i texted V and said what if trump is our death drive.
they texted me back a picture of a flag cut in half. and a screenshot of someone saying the words “integrity”. i stared in the mirror. i had a face. everything was red on the screen and his voice was a slick lizard worming. i needed to be outside.
down Broadway there were puddles of garbage burning in a long line. cops in rows looking bored, visors at half-mast. shards of blue glass like pebbles ringing between tar and concrete. swastikas inked into the T of Fuck Trump.
i was looking for the bodies but couldn’t find them. all i had were the signs that they had once been there, but had since moved on. i turned corners and found more swastikas. then i heard it: lightly, the rushing of anger vibrating in a slow increase. i turned onto Telegraph and fell into into a deep swell of legs and hair and fists and faces that looked no older than 19. i knew no one. i linked arms when they shouted “link arms” and i screamed “not our president” when they shouted “not our president”. i was and was not a person, was and was not in a sea of people. the pixelated image of an american flag was shivering in a loop to our left. someone was projecting it out their window from the opposing side of the street, onto the long face of the soon-to-be-Uber building, which was now a mammoth wrapped in white construction plastic. everything baudrillard flooded in me. i could see the blue beams of light dancing from where the small lens was hitting the glass. i could see the rectangles of phone screens recording what i also could see with my own eyes as real. the battle for representation in full force as we each pieced together what it meant for own individual lives now that this potentially genocidal rapist would be running our country.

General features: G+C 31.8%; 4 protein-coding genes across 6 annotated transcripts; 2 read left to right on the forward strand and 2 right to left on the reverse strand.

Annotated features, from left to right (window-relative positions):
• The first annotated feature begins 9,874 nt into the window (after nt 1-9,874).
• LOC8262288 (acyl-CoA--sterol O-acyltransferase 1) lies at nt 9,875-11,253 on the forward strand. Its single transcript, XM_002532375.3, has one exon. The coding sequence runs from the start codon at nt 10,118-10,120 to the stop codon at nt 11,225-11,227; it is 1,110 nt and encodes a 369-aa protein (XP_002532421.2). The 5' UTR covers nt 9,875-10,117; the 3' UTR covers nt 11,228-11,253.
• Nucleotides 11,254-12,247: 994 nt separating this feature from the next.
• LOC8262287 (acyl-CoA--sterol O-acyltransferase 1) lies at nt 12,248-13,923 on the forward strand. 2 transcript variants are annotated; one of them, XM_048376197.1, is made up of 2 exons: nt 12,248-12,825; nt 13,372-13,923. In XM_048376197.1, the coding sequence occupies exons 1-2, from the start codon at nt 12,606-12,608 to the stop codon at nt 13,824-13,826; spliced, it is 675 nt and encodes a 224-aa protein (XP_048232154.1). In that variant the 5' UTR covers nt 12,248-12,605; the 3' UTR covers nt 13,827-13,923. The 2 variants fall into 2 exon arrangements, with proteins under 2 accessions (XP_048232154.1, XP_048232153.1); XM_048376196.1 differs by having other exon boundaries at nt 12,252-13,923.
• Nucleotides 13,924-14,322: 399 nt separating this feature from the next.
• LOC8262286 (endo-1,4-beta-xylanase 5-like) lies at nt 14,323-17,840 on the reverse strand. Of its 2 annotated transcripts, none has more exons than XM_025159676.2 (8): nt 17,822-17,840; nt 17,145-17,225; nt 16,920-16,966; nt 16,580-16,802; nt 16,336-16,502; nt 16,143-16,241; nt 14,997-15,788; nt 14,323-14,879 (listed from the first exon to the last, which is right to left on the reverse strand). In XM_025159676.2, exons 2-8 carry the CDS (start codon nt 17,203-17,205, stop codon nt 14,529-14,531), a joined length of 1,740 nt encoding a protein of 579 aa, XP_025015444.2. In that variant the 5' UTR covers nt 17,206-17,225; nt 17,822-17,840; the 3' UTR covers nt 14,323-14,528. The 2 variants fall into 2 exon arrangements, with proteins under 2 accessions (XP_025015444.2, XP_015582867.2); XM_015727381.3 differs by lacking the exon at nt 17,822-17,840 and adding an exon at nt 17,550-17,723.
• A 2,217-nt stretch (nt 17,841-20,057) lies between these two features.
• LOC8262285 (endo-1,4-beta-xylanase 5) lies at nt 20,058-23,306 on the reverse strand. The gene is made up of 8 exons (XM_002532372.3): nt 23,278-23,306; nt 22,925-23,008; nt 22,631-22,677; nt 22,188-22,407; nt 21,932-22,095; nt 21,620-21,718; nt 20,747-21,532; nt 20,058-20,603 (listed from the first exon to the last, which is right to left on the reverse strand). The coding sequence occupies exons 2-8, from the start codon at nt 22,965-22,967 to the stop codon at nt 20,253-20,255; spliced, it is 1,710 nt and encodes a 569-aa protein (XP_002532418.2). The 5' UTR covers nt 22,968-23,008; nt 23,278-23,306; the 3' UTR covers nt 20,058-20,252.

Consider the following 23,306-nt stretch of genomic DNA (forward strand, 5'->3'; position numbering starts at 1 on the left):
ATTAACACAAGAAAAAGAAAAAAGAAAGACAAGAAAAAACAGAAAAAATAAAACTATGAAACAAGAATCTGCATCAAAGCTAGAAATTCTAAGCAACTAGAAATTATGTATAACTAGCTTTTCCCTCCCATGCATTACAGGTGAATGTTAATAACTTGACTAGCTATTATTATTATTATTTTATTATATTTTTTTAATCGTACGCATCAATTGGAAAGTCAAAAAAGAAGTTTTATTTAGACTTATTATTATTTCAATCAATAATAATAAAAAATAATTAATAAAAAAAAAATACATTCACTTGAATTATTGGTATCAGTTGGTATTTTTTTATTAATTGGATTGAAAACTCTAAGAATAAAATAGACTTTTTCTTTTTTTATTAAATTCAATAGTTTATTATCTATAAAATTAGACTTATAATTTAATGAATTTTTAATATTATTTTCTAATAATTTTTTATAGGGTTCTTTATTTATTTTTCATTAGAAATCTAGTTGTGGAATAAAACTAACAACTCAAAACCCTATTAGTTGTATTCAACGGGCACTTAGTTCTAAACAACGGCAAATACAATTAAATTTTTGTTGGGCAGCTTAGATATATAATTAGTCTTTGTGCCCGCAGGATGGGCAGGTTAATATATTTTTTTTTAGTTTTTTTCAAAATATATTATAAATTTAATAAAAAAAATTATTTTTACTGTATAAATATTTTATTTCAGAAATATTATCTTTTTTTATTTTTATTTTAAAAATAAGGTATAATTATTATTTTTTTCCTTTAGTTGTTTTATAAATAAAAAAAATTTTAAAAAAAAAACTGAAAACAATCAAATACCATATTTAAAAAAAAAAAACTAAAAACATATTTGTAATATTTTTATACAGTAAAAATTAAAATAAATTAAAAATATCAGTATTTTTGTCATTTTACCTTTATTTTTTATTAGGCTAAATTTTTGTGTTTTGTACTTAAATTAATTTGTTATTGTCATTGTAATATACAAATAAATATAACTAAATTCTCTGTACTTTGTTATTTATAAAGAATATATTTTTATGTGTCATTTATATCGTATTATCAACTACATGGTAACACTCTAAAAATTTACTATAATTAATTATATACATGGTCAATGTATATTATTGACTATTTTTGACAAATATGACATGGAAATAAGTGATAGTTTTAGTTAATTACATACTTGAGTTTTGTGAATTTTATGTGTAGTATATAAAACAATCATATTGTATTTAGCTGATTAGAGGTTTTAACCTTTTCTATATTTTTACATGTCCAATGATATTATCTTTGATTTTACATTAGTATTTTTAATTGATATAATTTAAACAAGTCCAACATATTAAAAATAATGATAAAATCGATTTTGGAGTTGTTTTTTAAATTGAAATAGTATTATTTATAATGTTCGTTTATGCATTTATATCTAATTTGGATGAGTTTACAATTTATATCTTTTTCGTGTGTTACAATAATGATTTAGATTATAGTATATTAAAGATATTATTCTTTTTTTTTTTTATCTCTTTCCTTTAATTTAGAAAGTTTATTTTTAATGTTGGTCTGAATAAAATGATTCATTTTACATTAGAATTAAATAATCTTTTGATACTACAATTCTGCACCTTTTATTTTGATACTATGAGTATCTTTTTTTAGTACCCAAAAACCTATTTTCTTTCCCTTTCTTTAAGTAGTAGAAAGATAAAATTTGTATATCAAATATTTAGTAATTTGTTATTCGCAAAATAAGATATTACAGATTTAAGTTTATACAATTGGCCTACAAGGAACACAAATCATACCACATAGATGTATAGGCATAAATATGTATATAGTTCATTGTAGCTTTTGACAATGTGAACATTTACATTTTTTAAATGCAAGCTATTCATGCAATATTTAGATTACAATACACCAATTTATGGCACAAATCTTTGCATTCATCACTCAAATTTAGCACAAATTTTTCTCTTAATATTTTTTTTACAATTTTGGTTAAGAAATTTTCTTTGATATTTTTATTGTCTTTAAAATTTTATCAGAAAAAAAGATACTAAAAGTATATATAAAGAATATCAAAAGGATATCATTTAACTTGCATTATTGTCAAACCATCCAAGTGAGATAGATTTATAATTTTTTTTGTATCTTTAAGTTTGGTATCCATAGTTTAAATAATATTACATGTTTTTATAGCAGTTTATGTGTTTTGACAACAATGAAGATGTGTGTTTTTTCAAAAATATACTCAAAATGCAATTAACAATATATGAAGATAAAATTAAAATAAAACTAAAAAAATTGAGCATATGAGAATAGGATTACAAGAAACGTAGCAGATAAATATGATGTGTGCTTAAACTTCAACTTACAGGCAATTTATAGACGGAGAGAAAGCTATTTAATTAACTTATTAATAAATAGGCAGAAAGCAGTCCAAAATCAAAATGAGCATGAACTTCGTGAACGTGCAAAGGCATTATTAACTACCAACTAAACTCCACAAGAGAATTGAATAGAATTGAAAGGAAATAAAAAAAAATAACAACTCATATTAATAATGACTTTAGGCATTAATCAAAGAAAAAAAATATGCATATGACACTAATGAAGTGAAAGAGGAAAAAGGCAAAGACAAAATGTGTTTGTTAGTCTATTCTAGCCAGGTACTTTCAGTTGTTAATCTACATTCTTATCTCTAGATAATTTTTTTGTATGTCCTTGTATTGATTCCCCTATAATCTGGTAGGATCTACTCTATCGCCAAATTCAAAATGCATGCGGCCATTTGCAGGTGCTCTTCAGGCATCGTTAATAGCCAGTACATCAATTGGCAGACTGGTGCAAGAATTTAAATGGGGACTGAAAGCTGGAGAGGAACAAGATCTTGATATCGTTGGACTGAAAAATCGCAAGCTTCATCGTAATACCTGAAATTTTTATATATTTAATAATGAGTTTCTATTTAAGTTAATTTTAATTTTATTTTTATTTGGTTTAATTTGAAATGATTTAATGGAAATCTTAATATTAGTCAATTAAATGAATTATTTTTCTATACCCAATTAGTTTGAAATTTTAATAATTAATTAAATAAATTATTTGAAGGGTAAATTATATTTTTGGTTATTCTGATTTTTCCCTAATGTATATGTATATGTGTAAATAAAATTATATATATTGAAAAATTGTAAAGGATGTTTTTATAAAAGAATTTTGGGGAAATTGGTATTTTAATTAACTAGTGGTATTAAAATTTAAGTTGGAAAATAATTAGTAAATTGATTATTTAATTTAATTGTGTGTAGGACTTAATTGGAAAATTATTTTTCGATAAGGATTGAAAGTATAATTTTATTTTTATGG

we yelled “our streets” and i didn’t know if i believed us.
and then the cops appeared, jogging alongside until they broke into speed and spread out in front of us in a long double line. it was a power play — a blocked intersection, the backdrop a dank overpass. everything in capitalism hopeless and in perfect order.
i sat down when someone yelled “everyone sit down!”. i stood back up when someone else yelled “get the fuck up”.
as time passed their linen pants didn’t crease to show it. people spread around like little bugs on a grapefruit and there was less and less and there was more and more and people were getting angry and people were getting sad and some people yelled “move bitch get out the way” while others yelled “please let us keep walking”. chants sparked and fizzled, everything on livestream, waiting. a car was trying to pass through and someone wanted to steal the wheel and ram it into the cops. someone else told them not to be stupid. this is only the first night. we don’t need your ass getting arrested yet.
and then it was past three in the morning even though the pink light of the freeway made everything feel like sunset, even though the long block of navy hadn’t shifted. there are no minutes in a police line, it’s only always now as time slips over and sheds. i turned and walked to the corner and dialed a Lyft request into my phone, feeling both totally inappropriate and unaware how else to proceed. i was miles from home and completely alone. the Lyft driver appeared and i noticed for the first time how i was standing on a block filled with trees wrapped in christmas lights. in the car he laughed and said at least he only knows like a hundred words. makes him easy to understand.
Originally published in Issue 5 Poets In Unity: Responses to the Election of Donald Trump.
Hannah Rubin is a writer, theorist, and artist who goes by a handful of names. Today they are this. Work has appeared in some publications, bicycle routes map themselves around the bends in Oakland, CA.